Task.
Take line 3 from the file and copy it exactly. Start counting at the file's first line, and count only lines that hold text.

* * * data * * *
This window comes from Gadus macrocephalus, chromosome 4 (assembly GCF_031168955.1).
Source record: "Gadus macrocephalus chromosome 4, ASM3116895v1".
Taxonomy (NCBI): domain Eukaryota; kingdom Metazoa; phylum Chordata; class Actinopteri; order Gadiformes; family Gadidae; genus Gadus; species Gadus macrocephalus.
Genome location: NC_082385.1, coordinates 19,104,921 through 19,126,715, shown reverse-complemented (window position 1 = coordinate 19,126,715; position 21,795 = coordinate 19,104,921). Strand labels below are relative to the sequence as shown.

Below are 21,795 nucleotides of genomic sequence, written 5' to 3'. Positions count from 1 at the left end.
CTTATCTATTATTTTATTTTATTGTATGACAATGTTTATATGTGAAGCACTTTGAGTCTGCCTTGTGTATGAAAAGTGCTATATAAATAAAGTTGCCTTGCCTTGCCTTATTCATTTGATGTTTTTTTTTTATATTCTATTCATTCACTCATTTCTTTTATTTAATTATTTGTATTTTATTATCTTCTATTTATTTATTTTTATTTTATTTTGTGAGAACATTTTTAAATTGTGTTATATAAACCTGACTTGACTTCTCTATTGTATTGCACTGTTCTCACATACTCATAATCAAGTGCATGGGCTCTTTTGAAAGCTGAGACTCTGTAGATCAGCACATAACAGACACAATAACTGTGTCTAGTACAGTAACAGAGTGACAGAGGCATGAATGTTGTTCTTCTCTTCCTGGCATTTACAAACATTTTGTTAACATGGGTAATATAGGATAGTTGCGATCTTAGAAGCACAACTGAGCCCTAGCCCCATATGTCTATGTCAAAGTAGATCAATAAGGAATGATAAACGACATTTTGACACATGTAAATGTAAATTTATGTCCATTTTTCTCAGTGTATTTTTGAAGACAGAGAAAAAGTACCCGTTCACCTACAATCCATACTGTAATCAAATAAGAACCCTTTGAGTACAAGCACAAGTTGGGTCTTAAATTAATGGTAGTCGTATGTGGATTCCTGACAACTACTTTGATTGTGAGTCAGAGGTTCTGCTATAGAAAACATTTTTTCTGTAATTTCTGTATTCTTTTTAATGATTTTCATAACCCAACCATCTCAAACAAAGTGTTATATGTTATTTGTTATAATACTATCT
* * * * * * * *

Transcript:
Taxonomy (NCBI): domain Eukaryota; kingdom Metazoa; phylum Chordata; class Actinopteri; order Gadiformes; family Gadidae; genus Gadus; species Gadus macrocephalus.